What an interesting time we live in. Fresh off a global pandemic, we are now faced with a looming threat of recession and a healthy dose of some very real inflation. Both Forrester and Gartner predict growing spend in technology budgets through 2023, but many marketers are being asked to shift spending and consolidate their martech stacks.
Why is that? After all, technology for sales and marketing allowed many organizations to adapt and thrive mid-pandemic. The shift to digital gave organizations a cost-effective and reliable way to connect with prospects and customers, generate pipeline and close deals.
Often this is a common reaction driven by IT or finance after a period of growth and expansion of the tech stack to streamline or “rationalize” it.
Fair enough. But what’s a marketer to do when they’re asked to cut valuable tools?
1. Inventory and Digital Overlap
It’s always a good idea to do an annual audit of your martech stack.
But, short of that, you should keep an up-to-date inventory of all the tools and solutions used in your organization. Often, marketers are shocked to see how bloated their tech stacks have become after just a couple of years.
It’s also a good idea to have a clear understanding of how much/how well the technology is being used and if you have multiple solutions capable of doing the same things.
For example, consider how many different content and asset repositories or collaboration tools your team uses today.
This brings me to the aspect of digital overlap. If we look at the example of asset management systems — they all store and tag content and assets and allow permissions and collaboration — do you really need all of them? This duplication of functionality in technology is called digital overlap.
Look for digital overlap within the tech stack. Evaluate the use cases, contract terms, costs and use of technologies to determine if you have an opportunity to consolidate.
Ultimately, only your organization can make that call. In some cases, you can consolidate and limit the damage to transferring assets and some potentially disgruntled employees who prefer one platform over another.
In other cases, a legitimate business need, customer need, or partnership or integration agreement might justify keeping multiple solutions.
2. Beware of Copycats
Be aware of “copycat” solutions when consolidating or replacing technologies. Many software vendors talk the talk but don’t walk the walk.
In my time as both an analyst and a practitioner, I saw dozens of solutions that technically checked the box for a specific feature or function, only to hear from customers (or experience firsthand) about the severe limitations of the solution.
So how can you avoid getting duped by a smooth-talking tech vendor promising to help you save money or consolidate your tech stack? Sometimes, a free trial might show you all you need to know.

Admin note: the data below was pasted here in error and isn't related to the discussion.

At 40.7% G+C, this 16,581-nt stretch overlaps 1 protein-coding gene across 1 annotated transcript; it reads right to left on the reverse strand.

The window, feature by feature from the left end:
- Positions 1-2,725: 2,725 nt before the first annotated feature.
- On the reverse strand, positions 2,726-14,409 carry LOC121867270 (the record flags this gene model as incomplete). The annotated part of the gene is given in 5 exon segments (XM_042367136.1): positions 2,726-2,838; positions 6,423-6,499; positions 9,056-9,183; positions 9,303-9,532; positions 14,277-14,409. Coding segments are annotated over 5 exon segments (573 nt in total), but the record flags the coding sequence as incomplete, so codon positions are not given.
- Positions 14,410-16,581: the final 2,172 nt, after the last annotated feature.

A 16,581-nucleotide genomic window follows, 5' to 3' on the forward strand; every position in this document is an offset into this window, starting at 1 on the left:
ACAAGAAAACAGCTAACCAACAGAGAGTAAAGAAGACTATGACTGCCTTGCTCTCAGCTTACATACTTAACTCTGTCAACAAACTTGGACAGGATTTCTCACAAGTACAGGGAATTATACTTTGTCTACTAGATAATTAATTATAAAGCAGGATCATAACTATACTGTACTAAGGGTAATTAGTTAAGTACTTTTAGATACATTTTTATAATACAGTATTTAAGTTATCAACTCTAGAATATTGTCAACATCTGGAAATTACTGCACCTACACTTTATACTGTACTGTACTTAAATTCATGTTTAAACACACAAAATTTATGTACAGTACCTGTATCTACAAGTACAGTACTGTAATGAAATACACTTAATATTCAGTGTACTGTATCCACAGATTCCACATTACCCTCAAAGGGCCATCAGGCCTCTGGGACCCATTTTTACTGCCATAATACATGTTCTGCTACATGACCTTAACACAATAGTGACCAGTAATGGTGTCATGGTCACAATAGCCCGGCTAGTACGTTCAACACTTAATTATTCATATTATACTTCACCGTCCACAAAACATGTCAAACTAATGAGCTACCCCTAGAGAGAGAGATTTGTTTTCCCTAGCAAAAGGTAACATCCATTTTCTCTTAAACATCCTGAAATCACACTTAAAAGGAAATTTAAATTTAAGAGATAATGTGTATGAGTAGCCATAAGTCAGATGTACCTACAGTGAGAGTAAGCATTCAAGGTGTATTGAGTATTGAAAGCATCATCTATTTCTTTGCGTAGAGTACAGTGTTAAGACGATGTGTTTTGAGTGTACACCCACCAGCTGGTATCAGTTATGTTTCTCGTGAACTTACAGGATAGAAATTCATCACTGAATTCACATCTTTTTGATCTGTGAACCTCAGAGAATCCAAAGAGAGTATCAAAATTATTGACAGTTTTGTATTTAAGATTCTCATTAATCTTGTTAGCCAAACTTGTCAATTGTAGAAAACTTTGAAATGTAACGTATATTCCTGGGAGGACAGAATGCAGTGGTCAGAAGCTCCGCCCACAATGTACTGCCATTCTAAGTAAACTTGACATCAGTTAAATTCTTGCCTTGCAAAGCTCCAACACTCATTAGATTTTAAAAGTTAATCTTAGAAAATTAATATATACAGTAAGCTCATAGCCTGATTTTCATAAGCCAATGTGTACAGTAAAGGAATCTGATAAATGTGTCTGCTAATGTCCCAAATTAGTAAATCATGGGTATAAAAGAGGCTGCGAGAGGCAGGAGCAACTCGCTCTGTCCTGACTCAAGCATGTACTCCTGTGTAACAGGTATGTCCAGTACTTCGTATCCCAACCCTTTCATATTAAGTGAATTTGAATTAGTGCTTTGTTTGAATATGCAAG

In more complex cases, those involving multiple business processes and integrations into your existing infrastructure, you might have to have a good old-fashioned compare and contrast.
Tell your incumbent vendor and let them know you’re situation and other vendors under consideration. For new potential vendors, outline exactly what you are looking to have done and test if they truly have the competency you need.
This is also a good way to help influence vendor roadmaps – if either your current or considered vendor isn’t meeting all your business needs.
3. Show (Me) The ROI
Technology shouldn’t just make your life — or job — easier; it should enhance your organization’s ability to deliver its products and services. If it also helps you attract and retain customers – even better.
ROI isn’t always easy to calculate. It takes time, measurement and effort. This is where another differentiating factor between vendors comes into play.
Ask yourself these questions:
- How is your vendor setting you up for success?
- Do they provide ROI calculators?
- Or services to help you measure effectiveness after implementation?
- Are the customers with real results sharing how they achieved those?
- And is your vendor incorporating that into their selling process and onboarding?
These questions will help focus your thinking on the tool you’re using and understand if it’s measurably providing value.
Just remember: ROI can be shown in many ways. It isn’t always about revenue or new deals won — although those are my favorite — it could be time savings (which can easily be translated into a dollar amount), customer retention, new products and services delivered/delivered faster to market.
Many organizations are feeling a bit of a pinch these days in one way or the other. It could be by way of doing more with less, moving the budget within the organization or a/directive by IT or finance to consolidate.
To keep the technology you need, take stock of what you have, understand the pros and cons of alternatives and be ready to prove how your technology benefits your organization.
ON24 customers have achieved amazing results with our platform. To understand more about those results and how they achieved them check out our customer stories.